They call it "sustainable couture" and last night was its fourth showing in Alice Springs. Well-known names were joined by first-timer Jane Lloyd, who has recently found the time to resurrect the sewing skills taught by her mother when they lived in Darwin in the days before TV.
There's a camaraderie between the designers, all of them women. So much so that Nicky Schonkala, known for the clean lines of her designs, feels that her style is "morphing" into Carmel Ryan's – more complex and decorative. – Story and photos by KIERAN FINNANE
Pictured: Aviator's outfit with a difference, designed by Nicky Schonkala, modeled by Madly Bodin.
A perennial water hole on the Finke River with Alice Spencer, Program Administrator: Community, Climate and Biodiversity for R.M.Williams Agricultural Holdings. Photo by Martin Vivian Pearse, R.M.Williams Agricultural Holdings.
There's more to carbon farming than locking up land and watching the grass grow. To earn money from carbon credits in this brave new world there needs to be "additionality", in other words, the project needs to have come about as a result of the carbon markets, not as a result of land management improvements for other reasons.
There also needs to be "permanence": the farm needs to keep doing its sequestration job (pulling carbon out of the atmosphere and storing it) in perpetuity.
This is where there is potential for local jobs now and into the future, drawing on a similar skill set to the pastoral industry. So explained Rebecca Pearse, manager for R. M. Williams Agricultural Holdings' carbon project on Henbury Station, when she spoke to the recent ABARES Regional Outlook* conference in Alice Springs.
Ms Pearse and her husband David will be living at Henbury, 130 kms south-west of Alice, when the carbon farm "goes live" next month – quite a change from the esoteric world of the "weather derivatives market" in Europe, which is what they were involved in previously.
KIERAN FINNANE reports.
Pictured: Rebecca and David Pearse who will soon call Henbury Station home. Photo by Martin Vivian Pearse, R.M.Williams Agricultural Holdings.
Hourly visits to police cells checking on inmates were a routine task for social workers employed by Tangentyere, says former Alice identity Eddie Taylor (pictured).
He says for four or five years in the late 1990s the youth night patrol called at the police cells, spoke to all prisoners and made sure they were OK. Mr Taylor says if the scheme had been continued, it may have saved the life of Kwementyaye Briscoe whose death in the police cells is the subject of a coronial enquiry.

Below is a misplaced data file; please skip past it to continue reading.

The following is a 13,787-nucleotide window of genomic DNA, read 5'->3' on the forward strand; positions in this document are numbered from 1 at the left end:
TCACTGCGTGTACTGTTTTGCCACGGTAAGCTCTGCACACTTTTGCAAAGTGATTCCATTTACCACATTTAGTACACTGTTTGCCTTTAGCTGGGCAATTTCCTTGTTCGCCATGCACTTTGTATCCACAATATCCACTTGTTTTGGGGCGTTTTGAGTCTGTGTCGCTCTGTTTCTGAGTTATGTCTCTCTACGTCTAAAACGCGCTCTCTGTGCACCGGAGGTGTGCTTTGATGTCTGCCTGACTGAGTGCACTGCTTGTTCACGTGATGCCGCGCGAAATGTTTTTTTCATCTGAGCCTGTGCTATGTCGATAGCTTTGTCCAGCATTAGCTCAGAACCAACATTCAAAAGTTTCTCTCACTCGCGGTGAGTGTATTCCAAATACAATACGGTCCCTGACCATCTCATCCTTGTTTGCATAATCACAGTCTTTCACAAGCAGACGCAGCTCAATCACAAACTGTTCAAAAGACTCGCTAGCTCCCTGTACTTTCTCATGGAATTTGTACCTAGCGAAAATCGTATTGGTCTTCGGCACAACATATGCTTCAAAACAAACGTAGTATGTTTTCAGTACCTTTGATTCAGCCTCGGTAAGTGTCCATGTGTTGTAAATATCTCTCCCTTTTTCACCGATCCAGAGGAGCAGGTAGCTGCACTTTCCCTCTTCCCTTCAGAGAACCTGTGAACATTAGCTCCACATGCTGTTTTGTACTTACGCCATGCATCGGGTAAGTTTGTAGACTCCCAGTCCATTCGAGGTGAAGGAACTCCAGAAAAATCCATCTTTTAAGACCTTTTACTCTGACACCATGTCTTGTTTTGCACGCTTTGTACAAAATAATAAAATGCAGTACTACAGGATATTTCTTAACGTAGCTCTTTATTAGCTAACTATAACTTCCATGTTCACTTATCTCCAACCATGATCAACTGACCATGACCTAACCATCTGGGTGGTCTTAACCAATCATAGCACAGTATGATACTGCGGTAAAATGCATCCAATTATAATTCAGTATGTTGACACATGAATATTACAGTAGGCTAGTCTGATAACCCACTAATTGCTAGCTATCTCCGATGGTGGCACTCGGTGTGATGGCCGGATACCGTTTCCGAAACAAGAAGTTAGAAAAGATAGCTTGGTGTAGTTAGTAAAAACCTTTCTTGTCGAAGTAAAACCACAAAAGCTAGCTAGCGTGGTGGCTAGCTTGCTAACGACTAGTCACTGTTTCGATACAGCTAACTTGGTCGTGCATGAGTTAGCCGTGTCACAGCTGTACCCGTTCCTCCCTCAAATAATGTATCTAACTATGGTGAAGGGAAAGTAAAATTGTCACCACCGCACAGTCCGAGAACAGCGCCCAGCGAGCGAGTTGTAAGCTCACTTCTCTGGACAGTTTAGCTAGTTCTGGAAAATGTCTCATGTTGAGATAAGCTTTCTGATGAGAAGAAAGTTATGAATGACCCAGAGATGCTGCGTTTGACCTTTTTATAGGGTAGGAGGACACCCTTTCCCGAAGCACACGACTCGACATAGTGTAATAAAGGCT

Congress CEO Stephanie Bell and Board President Helen Kantawara travelled to Hawaii last year together with Board member, Darryl Pearce (former CEO of the native title holder body, Lhere Artepe, since sacked) and a family member of Ms Bell's, according to reliable community sources.
Ms Bell's partner Brian Stirling, also a Board member and former chairman of Lhere Artepe, was booked to go on the trip but cancelled due to ill health. His fares could not be refunded.
If the trip was in some way connected with Congress business – the delivery of health services to Aborigines in The Centre – the sources say the organisation has never received a report about it. ERWIN CHLANDA reports.
PHOTO: A recent Board (from the Congress website) – at left Mr Stirling, at right Mr Pearce, center Ms Kantawara (red shirt, standing).
A bitter dispute has erupted between Alice sporting identity John Bell and former world marathon record holder Robert de Castella over a project that took four young Territory Aborigines to New York, to compete in the annual marathon there.
Two of the young runners, Charlie Maher and Caleb Hart, are from Alice Springs.
The project was featured in an ABC TV documentary and is receiving $1.2m from the Federal Government to make it an ongoing initiative, according to Mr Bell.
Member for Lingiari Warren Snowdon had helped to arrange the grant.
Mr Bell says Mr de Castella owes him $100,000 in wages for 20 months' work but Mr de Castella says Mr Bell was a volunteer and had declined to accept money so as not to affect a disability pension. ERWIN CHLANDA reports.
Picture by Dan Himbrechts, Adelaide Now. Robert De Castella with (left to right) Charlie Maher, Juan Darwin and Caleb Hart.